Given a cam and a dyno, a tuner can play all sorts of games with timing. I have no insider understanding of what QED is thinking, but it appears they have presumed that anyone buying a hotter than stock cam for their Lotus Twin Cam is probably in search of more 'foot to the floor' horsepower. And advancing the intake cam would provide more TOP END horsepower at the expense of low end torque and driveability. It makes sense.

However, if you're not that "All-In, Gung-ho", then timing the intake cam to the natural 106° MOP that results from the cams 'as-ground' timing events would 'civilize' the engine a bit for street/ commuter use, at some loss of optimum top end potential. That's not going from 'hot' to calm, just taking the edge off of 'street-hot'. In that case, driving a 285° cam on the street would be plenty comfortable... in a sportscar sense of the word.

I've never owned or tuned a Q420 cam, so if I'm missing a critical point, let me know. But one Q420 part number is used for both intake and exhaust, and the timing events produce the numbers presented above.

Regards,
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PostPost by: rgh0 » Sat May 02, 2020 1:30 am

The last couple of degrees of cam timing is very engine specific when you get to the details of the actual build but there are general recommendations and the QED timing advice of 100 in and 105 ex for a 285 degree .42 lift cam seems to differ from many other suppliers and builders and experts.

For Twin Cams the general recommendations are as follows from people like Newman cams, Dave Bean,John McCoy and Des Hammil ( writer of the speedpro book - How to choose camshafts and time them) and can be divided into 3 categories for convenience.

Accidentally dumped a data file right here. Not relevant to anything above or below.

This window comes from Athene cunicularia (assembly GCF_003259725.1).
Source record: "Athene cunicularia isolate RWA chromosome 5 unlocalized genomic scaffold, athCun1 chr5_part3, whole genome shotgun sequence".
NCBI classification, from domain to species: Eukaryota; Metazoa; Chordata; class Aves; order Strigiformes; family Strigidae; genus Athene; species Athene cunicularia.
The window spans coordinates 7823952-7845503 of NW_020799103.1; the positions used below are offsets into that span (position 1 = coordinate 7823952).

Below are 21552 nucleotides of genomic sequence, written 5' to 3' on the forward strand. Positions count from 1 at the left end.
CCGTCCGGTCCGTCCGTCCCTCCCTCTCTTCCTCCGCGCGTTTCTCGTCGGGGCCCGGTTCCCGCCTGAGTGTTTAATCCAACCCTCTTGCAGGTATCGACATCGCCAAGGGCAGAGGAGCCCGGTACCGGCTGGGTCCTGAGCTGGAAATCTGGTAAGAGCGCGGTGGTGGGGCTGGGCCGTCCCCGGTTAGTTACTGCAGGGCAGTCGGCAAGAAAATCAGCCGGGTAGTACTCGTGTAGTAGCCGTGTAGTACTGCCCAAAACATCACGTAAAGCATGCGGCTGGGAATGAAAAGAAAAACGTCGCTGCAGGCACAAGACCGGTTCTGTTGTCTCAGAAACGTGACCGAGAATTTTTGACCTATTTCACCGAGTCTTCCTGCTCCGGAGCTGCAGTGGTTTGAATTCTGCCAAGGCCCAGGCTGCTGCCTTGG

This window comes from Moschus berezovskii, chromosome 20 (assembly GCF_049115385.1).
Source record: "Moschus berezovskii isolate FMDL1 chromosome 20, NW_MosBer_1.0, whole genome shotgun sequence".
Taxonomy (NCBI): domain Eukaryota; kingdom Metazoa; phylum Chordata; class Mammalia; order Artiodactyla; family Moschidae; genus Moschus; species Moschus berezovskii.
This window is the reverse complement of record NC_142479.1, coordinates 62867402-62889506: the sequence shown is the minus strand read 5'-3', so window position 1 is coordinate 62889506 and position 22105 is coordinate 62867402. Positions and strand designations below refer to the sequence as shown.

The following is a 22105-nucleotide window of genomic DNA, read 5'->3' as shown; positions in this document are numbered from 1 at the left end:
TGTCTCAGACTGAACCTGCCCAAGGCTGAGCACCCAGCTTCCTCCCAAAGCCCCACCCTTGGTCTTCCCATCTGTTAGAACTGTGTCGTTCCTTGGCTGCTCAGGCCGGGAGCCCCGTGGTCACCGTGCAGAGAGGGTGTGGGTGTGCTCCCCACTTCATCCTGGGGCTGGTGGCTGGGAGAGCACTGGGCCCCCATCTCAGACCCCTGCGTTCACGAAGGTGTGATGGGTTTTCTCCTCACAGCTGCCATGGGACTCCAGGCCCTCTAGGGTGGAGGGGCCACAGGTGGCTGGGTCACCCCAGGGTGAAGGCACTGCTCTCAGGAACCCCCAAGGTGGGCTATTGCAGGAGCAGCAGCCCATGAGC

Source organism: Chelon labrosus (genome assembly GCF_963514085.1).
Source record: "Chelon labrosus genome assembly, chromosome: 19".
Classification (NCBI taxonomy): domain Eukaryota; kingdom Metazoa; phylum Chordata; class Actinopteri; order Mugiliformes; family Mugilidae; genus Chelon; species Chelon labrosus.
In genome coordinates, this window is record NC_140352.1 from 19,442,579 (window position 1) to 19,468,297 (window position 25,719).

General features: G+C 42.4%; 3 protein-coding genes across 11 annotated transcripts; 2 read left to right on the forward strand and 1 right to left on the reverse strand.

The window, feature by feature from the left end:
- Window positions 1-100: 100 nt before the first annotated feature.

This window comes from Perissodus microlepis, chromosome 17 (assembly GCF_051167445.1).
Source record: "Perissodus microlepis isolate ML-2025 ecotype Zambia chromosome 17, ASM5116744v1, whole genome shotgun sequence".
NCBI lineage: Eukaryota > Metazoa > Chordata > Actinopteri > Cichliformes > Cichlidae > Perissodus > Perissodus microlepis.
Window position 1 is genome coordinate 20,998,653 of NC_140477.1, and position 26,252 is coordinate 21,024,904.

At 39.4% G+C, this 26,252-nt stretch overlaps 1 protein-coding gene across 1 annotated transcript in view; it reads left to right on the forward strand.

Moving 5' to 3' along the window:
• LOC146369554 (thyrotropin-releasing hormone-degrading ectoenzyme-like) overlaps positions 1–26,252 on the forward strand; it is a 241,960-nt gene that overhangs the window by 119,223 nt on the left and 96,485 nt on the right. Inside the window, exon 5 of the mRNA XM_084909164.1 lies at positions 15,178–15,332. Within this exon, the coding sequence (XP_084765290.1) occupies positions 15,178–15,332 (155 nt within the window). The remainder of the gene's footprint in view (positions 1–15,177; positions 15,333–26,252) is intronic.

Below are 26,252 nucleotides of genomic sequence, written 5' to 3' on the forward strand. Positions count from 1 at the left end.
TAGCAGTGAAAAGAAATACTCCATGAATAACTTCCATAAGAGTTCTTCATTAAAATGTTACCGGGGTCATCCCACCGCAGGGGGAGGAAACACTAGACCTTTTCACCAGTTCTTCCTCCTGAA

1.110 MOP for standard sprint cams of 272 duration and .36 lift or similar which is the standard Lotus timing
2. 108 to 106 MOP range for higher lift longer duration cams in the 280 to 290 duration and .40 to .44 lift range.
3. 104 to 102 MOP range for extremely high lift long duration race cams in 300 degrees plus duration and over .45 lift region

There are also differences in timing recommended for torque versus power settings especially for the second category of cams with the inlet being moved to a lower MOP for power.

e.g. McCoy for his 285 degree .440 lift cam in his extremely well ported 1.625 inlet / 1.4 exhaust valve modified heads recommended to me a number of years ago now 107 In - 110 ex for torque and 102 in - 105 for max top end power. After some experimentation , dyno runs and computer simulations I ended up setting them at 106 in and 109 Ex for a compromise torque rather than top end power setting as that is what gives you typically the best lap times on most tracks :D